V 06

The significance of video-electroencephalography monitoring in differentiating epileptic and non-epileptic events

V. Kapitzoglou-Logothetis*, K. Garganis, J. Mylonas B'department of Neurology, Aristotelian University, Thessaloniki, Greece

The primary objective of the study was the differential diagnosis between epileptic seizures (ES) and non-epileptic events (NEE) in the era of long-term video-electroencephalography (EEG) monitoring. We studied 23 patients (8 males and 15 females) with ES and 25 patients (10 males and 15 females) with NEE, which included 16 patients with psychogenic and 9 patients with somatic events. Comparing the two groups, a younger age was observed for seizure onset in the ES group as opposed to the NEE group. Risk factors (febrile convulsions, perinatal injuries, head trauma) were present in the ES group. Clinical features of the epileptic seizures were simple or complex partial seizures, often with preceding aura, with or without secondary generalization. In the NEE group there was no aura. In this group, 64% of the events were psychogenic, manifesting as conversion reaction or other episodic behavioral disorders, and 36% were physiological or somatic, manifesting as somatic complaints. There was loss of consciousness in the epileptic event group (26%), while mild confusion was found in both groups. Postictal confusion was found in the ES group. Psychiatric disorders occurred prior to seizure onset in the NEE group, while in the ES group, the psychiatric disorders were observed after seizure onset. The event onset in the psychogenic NEE group was gradual, the termination was rather abrupt and the event duration variable, in contrast to the ES group. There was increased event frequency in the NEE group despite the antiepileptic drugs used, in contrast to the ES group. Neuroimaging findings were seen in 40% of the ES group, mainly in the hippocampal regions (30%), while in the NEE group the findings were of undetermined significance (33%). Interictal video-EEG abnormalities were seen in 87% of the ES patients and in none of the NEE patients. There were ictal-EEG abnormalities in all patients with epileptic seizures, in contrast with the NEE patients. In conclusion, in our study the contribution of the long term video-EEG monitoring was essential in confirming the diagnosis of non-epileptic events.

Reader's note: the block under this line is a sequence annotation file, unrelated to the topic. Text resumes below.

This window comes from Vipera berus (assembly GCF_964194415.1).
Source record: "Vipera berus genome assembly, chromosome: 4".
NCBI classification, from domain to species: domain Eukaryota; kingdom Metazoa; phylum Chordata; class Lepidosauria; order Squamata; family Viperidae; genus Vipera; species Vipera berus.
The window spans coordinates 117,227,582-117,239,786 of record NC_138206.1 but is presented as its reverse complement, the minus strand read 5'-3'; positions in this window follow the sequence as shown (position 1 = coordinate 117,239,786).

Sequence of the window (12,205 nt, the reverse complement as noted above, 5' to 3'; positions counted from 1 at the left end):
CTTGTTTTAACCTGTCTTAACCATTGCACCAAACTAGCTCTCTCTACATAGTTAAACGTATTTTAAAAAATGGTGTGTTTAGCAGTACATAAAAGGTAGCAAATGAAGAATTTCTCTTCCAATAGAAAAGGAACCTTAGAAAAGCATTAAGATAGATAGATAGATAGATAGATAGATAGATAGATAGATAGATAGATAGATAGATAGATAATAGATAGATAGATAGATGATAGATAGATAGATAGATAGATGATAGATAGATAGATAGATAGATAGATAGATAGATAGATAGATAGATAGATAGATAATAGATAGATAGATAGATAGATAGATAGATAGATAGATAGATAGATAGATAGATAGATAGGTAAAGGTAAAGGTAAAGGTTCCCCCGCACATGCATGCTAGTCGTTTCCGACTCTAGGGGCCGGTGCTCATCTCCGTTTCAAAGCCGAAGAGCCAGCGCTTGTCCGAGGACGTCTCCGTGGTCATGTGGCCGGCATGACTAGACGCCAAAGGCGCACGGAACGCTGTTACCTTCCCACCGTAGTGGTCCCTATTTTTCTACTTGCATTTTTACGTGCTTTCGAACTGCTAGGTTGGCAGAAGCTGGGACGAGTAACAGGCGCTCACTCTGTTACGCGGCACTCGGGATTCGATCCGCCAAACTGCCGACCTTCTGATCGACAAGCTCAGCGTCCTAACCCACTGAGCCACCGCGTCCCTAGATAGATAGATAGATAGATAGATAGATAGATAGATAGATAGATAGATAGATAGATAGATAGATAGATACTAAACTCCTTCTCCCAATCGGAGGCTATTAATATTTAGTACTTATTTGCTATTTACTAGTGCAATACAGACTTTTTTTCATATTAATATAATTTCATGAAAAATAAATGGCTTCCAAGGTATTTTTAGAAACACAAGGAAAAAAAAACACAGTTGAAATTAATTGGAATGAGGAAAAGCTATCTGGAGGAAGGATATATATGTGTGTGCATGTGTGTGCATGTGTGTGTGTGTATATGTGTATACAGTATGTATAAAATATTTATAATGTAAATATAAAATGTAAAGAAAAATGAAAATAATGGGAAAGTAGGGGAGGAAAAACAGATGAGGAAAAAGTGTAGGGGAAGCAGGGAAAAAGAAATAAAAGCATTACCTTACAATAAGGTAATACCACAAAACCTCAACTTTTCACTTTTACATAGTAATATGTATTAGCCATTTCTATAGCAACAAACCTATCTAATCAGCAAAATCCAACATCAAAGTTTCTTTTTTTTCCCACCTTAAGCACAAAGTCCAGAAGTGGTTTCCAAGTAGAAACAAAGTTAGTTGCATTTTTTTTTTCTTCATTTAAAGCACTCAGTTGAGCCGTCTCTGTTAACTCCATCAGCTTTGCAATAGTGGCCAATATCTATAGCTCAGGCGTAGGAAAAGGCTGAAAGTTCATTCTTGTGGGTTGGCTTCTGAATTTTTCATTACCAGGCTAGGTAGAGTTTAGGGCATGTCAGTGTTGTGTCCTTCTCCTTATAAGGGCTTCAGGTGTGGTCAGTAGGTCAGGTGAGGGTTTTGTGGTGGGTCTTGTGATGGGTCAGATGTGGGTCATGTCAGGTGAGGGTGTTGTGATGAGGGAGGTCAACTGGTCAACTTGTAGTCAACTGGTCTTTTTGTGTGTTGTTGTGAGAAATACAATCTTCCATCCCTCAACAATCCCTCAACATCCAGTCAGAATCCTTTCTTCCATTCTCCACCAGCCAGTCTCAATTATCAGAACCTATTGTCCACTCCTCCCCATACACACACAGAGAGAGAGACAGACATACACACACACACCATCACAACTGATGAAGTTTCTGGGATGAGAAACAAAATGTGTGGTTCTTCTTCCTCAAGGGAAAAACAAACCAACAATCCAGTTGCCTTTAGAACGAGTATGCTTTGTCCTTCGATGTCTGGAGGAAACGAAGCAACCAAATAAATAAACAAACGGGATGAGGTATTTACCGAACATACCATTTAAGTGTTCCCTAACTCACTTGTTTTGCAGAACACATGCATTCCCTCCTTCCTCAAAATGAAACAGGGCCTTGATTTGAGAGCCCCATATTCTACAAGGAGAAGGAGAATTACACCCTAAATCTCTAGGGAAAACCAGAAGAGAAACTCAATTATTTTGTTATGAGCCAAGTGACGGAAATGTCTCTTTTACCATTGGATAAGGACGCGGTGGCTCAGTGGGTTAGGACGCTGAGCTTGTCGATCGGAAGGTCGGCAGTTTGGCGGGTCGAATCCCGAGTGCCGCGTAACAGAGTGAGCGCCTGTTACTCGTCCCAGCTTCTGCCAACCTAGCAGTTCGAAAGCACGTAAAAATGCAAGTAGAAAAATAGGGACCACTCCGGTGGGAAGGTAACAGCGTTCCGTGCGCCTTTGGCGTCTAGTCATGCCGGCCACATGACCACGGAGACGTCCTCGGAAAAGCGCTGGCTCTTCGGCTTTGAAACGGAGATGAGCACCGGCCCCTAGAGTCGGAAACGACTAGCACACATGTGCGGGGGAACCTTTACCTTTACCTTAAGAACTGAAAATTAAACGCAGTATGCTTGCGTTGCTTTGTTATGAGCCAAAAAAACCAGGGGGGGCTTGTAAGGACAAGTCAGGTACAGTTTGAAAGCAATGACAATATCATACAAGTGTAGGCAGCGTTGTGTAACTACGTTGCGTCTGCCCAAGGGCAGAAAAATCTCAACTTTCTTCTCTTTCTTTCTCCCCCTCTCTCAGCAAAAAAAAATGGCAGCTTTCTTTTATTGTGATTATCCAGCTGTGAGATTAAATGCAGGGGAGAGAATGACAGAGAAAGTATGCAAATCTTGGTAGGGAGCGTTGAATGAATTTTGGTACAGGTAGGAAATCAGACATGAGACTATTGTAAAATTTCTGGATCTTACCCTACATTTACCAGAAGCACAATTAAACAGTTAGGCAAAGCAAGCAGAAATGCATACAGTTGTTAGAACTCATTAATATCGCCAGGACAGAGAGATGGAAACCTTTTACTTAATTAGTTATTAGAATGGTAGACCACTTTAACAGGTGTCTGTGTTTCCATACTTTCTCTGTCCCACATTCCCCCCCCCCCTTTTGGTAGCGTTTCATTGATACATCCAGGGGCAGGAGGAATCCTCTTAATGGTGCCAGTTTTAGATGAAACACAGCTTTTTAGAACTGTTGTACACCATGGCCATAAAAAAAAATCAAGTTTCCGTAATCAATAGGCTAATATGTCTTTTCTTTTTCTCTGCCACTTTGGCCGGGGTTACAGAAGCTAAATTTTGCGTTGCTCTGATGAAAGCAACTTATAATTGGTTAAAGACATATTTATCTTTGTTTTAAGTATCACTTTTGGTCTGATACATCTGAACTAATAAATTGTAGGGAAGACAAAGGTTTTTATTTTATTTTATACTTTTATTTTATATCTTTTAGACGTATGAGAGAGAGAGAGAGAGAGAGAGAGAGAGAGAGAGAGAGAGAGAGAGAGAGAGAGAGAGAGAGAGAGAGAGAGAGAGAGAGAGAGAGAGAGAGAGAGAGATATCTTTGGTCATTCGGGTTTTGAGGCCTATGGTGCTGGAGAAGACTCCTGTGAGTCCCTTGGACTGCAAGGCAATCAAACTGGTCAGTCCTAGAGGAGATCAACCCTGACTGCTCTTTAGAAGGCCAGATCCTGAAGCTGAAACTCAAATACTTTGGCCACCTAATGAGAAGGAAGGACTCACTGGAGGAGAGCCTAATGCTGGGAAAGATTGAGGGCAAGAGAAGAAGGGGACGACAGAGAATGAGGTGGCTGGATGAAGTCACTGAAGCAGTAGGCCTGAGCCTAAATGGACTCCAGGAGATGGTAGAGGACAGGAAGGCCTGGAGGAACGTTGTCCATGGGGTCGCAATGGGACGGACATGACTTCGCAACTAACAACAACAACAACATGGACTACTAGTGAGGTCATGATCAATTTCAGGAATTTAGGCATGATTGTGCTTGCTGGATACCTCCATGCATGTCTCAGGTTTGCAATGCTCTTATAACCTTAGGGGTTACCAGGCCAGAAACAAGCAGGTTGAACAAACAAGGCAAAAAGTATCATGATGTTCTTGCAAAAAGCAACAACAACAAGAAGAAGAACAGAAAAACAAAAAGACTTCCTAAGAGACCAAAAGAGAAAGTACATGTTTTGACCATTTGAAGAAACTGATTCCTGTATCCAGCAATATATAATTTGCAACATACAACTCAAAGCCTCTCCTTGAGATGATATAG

V 07

Non-epileptic seizures amongst patients referred for "intractable epilepsy": a video-EEG study

S. Giannakodimos*, F. Sekeri, G. Hatzidaki, C.E. Karageorgiou. Epilepsy Clinic, Neurology Department, General Hospital of Athens "G. Gennimatas", Athens, Greece

Objective: Non-epileptic seizures (NES) may account for considerable misdiagnosis of paroxysmal events. It is well known even from studies of candidates for epilepsy surgery that a small proportion of them in fact turns out to suffer from NES and not epilepsy. The increased use of video-EEG in the evaluation of patients with intractable epilepsies has helped the identification of NES amongst them. We present our video-EEG study regarding NES in patients referred to our center as "uncontrolled epilepsy".

Methods: Over the last three years, we have perform prolonged video-EEG monitoring in patients referred a diagnosis of uncontrolled epilepsy in order to capture seizures either for diagnostic reasons or as a part of presurgical evaluation. We tried to apply specific stimuli if seizures were provoked or we perform prolonged monitoring sessions with parallel AED reduction.

Results: Amongst those patients undergoing video-EEGs, there were 50 patients with uncontrolled seizures, including 6 surgical candidates. Nine patients (3 female) had non-epileptic seizures captured on video-EEG (none of them was a candidate for surgery). Their mean (range) age was 23.9 (17-30) years. Six patients had psychogenic seizures, two had sleep disorders, and one hypoglycemic episodes. None of these patients had concomitant epileptic seizures and in all, AED were successfully discontinued and appropriate treatment administered instead.